The American Of A Blind Old Woman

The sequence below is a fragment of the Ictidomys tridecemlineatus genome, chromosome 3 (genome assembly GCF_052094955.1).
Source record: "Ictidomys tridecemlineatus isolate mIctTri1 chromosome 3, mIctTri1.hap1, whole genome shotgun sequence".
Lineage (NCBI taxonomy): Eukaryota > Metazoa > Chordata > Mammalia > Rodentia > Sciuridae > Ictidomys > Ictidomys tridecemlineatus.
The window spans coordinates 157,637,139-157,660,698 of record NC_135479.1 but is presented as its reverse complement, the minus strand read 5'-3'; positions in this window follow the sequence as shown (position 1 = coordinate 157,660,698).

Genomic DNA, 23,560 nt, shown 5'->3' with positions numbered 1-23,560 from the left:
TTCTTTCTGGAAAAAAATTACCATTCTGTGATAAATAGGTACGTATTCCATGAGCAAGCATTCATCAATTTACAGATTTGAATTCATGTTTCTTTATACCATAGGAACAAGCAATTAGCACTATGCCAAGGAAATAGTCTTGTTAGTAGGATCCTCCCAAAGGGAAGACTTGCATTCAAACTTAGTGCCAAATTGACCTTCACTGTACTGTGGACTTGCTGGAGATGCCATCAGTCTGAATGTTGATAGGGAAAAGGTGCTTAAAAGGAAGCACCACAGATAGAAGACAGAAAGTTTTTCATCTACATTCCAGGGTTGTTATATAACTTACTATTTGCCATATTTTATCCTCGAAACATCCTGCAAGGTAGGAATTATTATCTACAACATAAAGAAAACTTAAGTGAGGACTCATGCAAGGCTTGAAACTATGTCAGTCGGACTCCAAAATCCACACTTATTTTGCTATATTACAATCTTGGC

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Overall, the American themes in this speech are undeniable. For one thing, Morrison’s most important character, a blind old woman, is stated outright to be American. Not only that, she is the widely respected child of slaves, so she is very deeply tied into both the good and bad of America’s past (Morrison). She also alludes numerous times to American history and culture, especially in the conclusion of her speech, which comes in the form of a rapid succession of powerful images. The last of these is of a wagonload of slaves three years before the Civil War, whose lives are saved from a frigid winter (however momentarily) by the kindness of two youths (Morrison). Not only is this clearly tied into American history, it also contains the distinctly American values of hope in the face of death, like the colonists had against the crushing odds of the Revolutionary War, and unity in spire of differences— after all, the children are most likely white considering they had just exited an inn the slaves wouldn’t have been allowed into— that would eventually lead to the passage of every Civil Rights law in the nation’s history (Morrison). Morrison uses an allegory to the Tower of Babel, saying that if the builders of the Tower had simply learned to communicate with one another, they would not have had to seek heaven because they would have already reached it (Morrison). This interpretation of the Tower of Babel is especially meaningful in the context of America, which lives up to its

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